Consistent with the President’s Executive Order 13,563, which reaffirms prior guidance on the subject of regulatory review issued in the 1993 Executive Order 12,866[9]as well as OMB guidance to federal agencies with respect to said Executive Order[10], it is my opinion that all federal agencies must go out of their way to ensure responsible rulemaking by, among other things, undertaking thorough cost-benefit analyses, both qualitatively and quantitatively, to ensure that new rules do not impose unreasonable costs.[11] We must uphold the mission put upon this administration by the President, “[T]o root out regulations that conflict, that are not worth the cost, or that are just plain dumb,”[12] and, in the words of OIRA Administrator Cass Sunstein, “promote good government by reflection and choice.”[13] It is through cost-benefit analysis that agencies are able to engage affected stakeholders, explore options, and make informed decisions based on facts. Cost-benefit analysis is not just a box to check.

Five Easy Ways to Improve the Commission’s Cost Benefit Analysis

One should never highlight problems without offering solutions. In the Twitter-saturated media market, everyone likes a quick and dirty “how to” list. I have come up with five easy reforms that the CFTC could implement to improve our cost-benefit analyses. First, our staff must perform research and analysis that involves some level of independent information gathering, quantitative analysis and industry query prior to the proposal stage of rules and policy decisions. By soliciting ideas from the industry, the Commission can take a more holistic approach to evaluating alternatives, understanding costs and benefits (both qualitative and quantitative), and developing flexible approaches in final regulations. The point is that cost-benefit analysis is not an add-on; it is an integral part of the process. Second, whether we are proposing or finalizing rules, we must present the public with the considered alternative regulatory and policy solutions and outline why we have adopted or rejected any such proposals. We did this with the Block Rule re-proposal[14], where we provided five policy alternatives, and that was a good first step to changing our process. Third, rules should reflect a coordinated and harmonized approach both within the Commission and with our fellow financial regulators. We need to consider the cumulative effects of other CFTC regulations as well as those of fellow prudential regulators that may also apply. This is particularly important with the swap dealer definition rule, capital and margin rules, and swap execution facility (“SEF”) rules. Fourth, we must publicly disclose our internal research to validate our analysis consistent with OMB guidance. Finally, we must put an end to the practice of allowing Dodd-Frank to be the baseline and only estimate changes that go beyond Dodd-Frank. Only in Washington could we ignore the status quo as the baseline.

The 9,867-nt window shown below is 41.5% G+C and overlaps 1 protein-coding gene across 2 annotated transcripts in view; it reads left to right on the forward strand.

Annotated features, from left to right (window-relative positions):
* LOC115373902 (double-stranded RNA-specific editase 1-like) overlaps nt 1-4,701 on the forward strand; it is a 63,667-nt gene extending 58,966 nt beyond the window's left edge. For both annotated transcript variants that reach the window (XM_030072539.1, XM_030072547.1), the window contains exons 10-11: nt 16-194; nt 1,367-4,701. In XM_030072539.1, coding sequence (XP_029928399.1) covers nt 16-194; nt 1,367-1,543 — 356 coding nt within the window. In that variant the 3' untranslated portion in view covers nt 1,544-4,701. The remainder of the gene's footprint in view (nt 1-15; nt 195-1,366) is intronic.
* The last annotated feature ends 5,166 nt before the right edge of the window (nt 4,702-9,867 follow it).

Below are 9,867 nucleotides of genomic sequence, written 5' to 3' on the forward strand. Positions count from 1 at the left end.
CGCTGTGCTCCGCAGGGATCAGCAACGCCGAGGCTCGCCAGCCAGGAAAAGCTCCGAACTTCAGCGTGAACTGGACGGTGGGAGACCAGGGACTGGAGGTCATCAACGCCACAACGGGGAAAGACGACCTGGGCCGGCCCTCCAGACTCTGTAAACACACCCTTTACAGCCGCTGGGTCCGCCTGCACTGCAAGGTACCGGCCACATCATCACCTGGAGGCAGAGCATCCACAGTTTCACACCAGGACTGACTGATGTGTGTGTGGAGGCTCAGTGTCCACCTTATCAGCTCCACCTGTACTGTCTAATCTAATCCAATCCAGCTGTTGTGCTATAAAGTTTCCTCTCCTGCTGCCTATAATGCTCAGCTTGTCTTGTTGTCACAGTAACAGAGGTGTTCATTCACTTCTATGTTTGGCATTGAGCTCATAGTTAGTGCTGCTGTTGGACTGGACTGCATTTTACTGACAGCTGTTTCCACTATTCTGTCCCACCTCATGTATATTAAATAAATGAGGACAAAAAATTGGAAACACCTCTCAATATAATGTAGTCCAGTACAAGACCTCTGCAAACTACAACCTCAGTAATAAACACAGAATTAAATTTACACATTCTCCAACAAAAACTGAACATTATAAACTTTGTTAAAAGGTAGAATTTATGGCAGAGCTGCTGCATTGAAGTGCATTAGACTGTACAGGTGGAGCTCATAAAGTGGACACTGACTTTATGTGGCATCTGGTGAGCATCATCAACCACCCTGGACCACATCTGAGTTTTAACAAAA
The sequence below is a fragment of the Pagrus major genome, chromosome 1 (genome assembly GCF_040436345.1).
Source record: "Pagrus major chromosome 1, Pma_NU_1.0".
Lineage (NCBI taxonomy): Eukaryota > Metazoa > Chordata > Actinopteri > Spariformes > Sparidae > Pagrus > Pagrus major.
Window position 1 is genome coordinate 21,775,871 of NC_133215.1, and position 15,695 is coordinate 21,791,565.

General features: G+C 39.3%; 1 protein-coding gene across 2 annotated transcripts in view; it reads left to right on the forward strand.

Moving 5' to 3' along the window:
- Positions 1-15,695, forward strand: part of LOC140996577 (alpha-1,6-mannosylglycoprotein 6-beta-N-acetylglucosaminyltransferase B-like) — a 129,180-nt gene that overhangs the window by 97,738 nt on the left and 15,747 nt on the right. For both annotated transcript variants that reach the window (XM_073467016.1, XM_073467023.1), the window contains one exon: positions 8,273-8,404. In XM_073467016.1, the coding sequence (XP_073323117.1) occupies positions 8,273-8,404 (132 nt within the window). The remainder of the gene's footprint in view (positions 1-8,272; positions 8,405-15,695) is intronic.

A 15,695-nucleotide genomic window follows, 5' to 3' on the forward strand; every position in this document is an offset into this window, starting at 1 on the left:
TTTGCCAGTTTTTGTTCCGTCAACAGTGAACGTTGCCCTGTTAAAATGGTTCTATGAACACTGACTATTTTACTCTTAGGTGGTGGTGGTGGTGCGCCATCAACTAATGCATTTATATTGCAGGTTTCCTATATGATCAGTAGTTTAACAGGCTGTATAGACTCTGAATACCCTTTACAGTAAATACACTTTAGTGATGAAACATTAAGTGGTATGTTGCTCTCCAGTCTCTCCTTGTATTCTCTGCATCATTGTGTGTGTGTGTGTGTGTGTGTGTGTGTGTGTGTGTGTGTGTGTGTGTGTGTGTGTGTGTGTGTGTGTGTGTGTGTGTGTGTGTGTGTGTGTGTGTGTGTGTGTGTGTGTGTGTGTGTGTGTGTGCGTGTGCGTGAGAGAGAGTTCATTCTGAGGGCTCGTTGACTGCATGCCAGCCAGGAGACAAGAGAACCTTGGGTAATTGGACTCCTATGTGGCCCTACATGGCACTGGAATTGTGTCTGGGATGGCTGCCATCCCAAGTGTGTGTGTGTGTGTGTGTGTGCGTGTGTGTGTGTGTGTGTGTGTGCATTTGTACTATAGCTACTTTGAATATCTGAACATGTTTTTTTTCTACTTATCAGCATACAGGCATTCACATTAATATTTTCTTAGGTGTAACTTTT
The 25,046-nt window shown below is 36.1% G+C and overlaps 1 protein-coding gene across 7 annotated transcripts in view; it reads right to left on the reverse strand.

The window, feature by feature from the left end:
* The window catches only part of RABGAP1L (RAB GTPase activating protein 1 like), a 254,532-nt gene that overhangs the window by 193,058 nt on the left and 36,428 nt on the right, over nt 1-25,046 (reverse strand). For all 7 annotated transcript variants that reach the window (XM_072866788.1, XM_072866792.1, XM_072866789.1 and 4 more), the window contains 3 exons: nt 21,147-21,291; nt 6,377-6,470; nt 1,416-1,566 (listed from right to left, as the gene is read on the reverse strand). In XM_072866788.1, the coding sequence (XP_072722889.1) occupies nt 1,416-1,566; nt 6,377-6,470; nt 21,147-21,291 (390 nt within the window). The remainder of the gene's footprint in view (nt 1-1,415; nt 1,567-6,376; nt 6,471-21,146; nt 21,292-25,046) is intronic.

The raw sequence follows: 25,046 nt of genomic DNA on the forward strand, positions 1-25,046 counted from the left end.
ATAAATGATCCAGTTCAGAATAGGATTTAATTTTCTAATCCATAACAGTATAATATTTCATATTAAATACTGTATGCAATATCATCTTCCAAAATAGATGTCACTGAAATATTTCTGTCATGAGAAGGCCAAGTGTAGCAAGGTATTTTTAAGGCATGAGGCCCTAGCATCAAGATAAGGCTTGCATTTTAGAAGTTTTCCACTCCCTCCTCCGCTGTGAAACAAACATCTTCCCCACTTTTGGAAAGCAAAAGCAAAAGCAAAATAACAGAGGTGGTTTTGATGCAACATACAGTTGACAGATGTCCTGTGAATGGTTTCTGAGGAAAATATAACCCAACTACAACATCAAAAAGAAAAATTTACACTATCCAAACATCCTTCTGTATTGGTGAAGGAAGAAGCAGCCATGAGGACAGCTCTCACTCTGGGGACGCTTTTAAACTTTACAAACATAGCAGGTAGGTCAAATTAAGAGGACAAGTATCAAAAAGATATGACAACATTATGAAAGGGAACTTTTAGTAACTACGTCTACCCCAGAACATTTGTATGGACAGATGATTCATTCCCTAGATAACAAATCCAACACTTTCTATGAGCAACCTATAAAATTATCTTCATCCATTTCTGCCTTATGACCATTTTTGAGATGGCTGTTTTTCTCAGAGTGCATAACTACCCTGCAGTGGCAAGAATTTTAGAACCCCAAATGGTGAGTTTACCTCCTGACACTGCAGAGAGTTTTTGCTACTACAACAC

“What is Working and What Isn’t”

Many of you are aware that I sent a letter to OMB requesting their “professional assistance” in reviewing our cost benefit standards, as they are the regulatory standards setting body for our government and the President reminded us of this in his Executive Order. The letter was sent on February 23, 2012.[15] I asked that, “To the extent that OMB finds any concerns with the Commission’s economic analysis, I hope that it will provide specific recommendations as to how the Commission can improve its cost-benefit analysis and analytical capabilities,” and more specifically that OMB, “determine whether or not the Commission has set the appropriate baseline, included appropriate alternatives, and used proper economic analysis that can be reproduced.”

OMB has not officially responded to my letter. However, several media outlets, and a self-described “nonprofit, nonpartisan organization that promotes the public interest in financial reform in the domestic and global capital and commodity markets”[16] have eagerly informed me that, because the CFTC is an independent agency, it “does not answer to OMB,” “it is not subject to the standards of cost benefit analysis on which the Request is based,” and that, “while the president issued executive orders in 2011 urging regulators to avoid issuing or revise [sic] overly burdensome rules, neither order applies.”[17]

As well, an official from OIRA communicated to Chris Hayes of MSNBC that, “If the request for assistance came from an agency, we could offer assistance, but it does not.”[18] Oddly enough, this past Tuesday, OIRA Administrator Cass Sunstein issued a memorandum to the heads of executive departments and agencies on the subject of cumulative effects of regulations.19 The purpose of the memorandum was to provide guidance to all executive agencies on the appropriate manner in which to conduct rigorous cost-benefit analyses and to consider the cumulative impacts of their regulatory actions in light of new and existing regulations.

Specifically, the Administrator’s memorandum clarifies that, among other things, executive agencies should: (1) avoid unnecessary and inconsistent requirements; (2) improve regulatory outcomes by engaging in early and close consultation with affected stakeholders; and (3) coordinate the timing, content and requirements of multiple rulemakings that are contemplated for a particular industry or sector, so as to increase the net benefits.